Going through an addiction recovery program is a huge accomplishment. However, kicking an addiction is only the beginning: the hardest part of sobriety is maintaining it.
A good addiction recovery program will provide you with the tools to help integrate your sobriety back into your everyday life. However, these plans can seem clear and easy while you are still living in a sober home, where everyone shares the goal of sobriety, but they will become complicated and difficult once you return to an environment where most people are not committed to sobriety. This can be difficult whether you live in a loud, party city like Los Angeles, or if you live in a small town where the lone dive bar serves as the center of local social life.
Here are four strategies that you can incorporate into your sober living plan once you are no longer living in a sober home.
1. Stay in contact with other sober individuals and create sober friendship groups
It’s a great idea to stay in contact with people that you meet in treatment, who can serve as a source of strength when you’re struggling. It’s also a great idea to make new groups of friends with other sober people in your hometown.
2. Reaffirm your reasons for being sober on a daily basis
Remind yourself of all the reasons why sobriety is so important to you, your family, and your future. Keep a list of all of your goals, and read it over every time you’re having difficulties.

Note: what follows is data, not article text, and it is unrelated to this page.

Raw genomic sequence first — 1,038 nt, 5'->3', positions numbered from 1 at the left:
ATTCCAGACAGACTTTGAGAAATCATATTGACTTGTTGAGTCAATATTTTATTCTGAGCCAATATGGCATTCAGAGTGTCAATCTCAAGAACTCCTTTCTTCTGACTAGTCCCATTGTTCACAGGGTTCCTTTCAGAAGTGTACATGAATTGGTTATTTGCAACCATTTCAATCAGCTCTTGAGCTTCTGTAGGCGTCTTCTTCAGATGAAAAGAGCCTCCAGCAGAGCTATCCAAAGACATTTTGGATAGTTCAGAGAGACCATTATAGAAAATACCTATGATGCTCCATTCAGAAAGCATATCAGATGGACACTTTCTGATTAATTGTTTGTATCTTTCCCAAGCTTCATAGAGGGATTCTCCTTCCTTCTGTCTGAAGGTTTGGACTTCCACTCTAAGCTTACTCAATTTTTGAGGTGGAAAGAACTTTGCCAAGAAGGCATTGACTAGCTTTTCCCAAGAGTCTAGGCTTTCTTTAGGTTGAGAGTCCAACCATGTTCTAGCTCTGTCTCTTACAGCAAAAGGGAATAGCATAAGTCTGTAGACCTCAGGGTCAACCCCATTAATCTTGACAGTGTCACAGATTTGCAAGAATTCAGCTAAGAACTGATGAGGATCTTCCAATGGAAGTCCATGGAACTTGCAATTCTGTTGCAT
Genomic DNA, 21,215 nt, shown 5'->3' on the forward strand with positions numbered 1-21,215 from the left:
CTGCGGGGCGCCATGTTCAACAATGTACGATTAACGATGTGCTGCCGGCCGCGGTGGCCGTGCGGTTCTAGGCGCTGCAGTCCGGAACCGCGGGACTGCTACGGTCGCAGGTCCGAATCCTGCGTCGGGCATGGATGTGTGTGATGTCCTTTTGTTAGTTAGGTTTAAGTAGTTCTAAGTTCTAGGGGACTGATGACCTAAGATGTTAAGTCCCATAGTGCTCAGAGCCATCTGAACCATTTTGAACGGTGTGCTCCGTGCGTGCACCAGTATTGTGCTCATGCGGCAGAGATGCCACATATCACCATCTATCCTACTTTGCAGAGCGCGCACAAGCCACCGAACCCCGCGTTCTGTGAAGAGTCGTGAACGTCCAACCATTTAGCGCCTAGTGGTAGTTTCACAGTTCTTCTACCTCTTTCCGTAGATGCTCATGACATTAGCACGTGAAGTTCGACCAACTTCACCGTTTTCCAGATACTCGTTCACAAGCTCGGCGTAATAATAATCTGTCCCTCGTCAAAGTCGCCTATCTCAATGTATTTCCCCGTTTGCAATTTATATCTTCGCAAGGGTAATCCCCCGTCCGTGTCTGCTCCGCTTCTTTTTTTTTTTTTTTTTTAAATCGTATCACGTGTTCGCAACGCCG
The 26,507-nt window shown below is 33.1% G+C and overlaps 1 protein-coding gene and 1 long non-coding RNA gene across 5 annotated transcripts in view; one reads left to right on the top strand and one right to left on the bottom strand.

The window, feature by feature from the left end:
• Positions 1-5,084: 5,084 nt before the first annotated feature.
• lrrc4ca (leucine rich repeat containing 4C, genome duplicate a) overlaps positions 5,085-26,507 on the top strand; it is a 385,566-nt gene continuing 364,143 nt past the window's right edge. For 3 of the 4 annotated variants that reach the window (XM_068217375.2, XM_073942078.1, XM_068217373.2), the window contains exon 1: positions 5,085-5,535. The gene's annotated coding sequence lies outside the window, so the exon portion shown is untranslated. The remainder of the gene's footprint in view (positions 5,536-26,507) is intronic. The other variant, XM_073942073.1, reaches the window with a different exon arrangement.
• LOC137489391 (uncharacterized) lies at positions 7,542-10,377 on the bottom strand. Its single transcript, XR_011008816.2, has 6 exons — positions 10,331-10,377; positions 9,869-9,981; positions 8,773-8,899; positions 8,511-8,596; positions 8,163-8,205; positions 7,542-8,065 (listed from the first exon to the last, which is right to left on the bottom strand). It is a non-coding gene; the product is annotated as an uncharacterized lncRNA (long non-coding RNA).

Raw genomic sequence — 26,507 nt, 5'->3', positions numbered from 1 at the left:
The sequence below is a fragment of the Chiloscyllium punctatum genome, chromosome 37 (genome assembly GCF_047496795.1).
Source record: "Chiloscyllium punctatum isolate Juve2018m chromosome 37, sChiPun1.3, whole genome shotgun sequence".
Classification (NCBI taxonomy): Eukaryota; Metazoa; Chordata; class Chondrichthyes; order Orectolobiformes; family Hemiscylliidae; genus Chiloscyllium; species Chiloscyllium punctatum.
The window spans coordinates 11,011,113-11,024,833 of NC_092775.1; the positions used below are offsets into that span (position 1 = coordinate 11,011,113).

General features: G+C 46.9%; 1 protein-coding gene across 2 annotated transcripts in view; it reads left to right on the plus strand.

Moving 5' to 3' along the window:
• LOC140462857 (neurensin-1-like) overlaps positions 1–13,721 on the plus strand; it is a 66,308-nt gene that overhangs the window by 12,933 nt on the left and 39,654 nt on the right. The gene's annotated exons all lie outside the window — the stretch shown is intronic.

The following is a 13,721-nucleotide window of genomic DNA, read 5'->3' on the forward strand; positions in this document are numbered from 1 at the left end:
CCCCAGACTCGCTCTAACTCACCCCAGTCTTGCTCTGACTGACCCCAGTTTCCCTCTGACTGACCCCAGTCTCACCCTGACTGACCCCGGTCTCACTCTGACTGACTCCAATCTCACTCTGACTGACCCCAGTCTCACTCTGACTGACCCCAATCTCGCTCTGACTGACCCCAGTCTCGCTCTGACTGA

3. Be as open about your sobriety as you are able to be
You may have people in your life who use alcohol or other drugs. They may lack knowledge or awareness of addiction. This is why it can actually be very helpful to speak openly about addiction with those closest to you.
This doesn’t require you to go in to detail; all you need to say is that you avoid alcohol because of your personal medical situation, or because of issues with addiction. Be as vague or as specific as you are comfortable being. This works much better, as it conveys the seriousness of your situation, and you may find people more helpful after they know.
4. Limit contact with people who influence you in negative ways
If you have people in your life who pressure you to use drugs or alcohol, either directly or indirectly, especially after you have been open with them about your struggles, you may need to reassess how often you spend time with these people. Your sobriety is your health, and a real friend will not encourage you to harm yourself.